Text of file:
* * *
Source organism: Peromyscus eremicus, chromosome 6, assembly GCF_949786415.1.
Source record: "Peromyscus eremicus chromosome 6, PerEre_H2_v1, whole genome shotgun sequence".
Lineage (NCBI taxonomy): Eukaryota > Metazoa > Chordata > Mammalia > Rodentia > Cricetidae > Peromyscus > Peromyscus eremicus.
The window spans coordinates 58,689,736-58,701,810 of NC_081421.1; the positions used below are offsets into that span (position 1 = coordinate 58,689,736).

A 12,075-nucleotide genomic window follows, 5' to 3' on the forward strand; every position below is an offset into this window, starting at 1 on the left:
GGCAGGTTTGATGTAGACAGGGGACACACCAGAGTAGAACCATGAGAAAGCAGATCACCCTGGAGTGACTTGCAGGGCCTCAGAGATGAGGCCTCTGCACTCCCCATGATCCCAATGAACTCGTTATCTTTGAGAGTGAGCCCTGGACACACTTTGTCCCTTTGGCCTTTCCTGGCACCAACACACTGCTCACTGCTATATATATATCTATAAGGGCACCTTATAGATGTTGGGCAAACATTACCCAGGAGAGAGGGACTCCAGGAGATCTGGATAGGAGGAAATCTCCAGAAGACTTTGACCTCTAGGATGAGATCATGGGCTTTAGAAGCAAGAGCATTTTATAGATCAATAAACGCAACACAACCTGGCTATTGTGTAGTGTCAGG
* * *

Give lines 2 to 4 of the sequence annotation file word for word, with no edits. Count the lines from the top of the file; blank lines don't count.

Source record: "Peromyscus eremicus chromosome 6, PerEre_H2_v1, whole genome shotgun sequence".
Lineage (NCBI taxonomy): Eukaryota > Metazoa > Chordata > Mammalia > Rodentia > Cricetidae > Peromyscus > Peromyscus eremicus.
The window spans coordinates 58,689,736-58,701,810 of NC_081421.1; the positions used below are offsets into that span (position 1 = coordinate 58,689,736).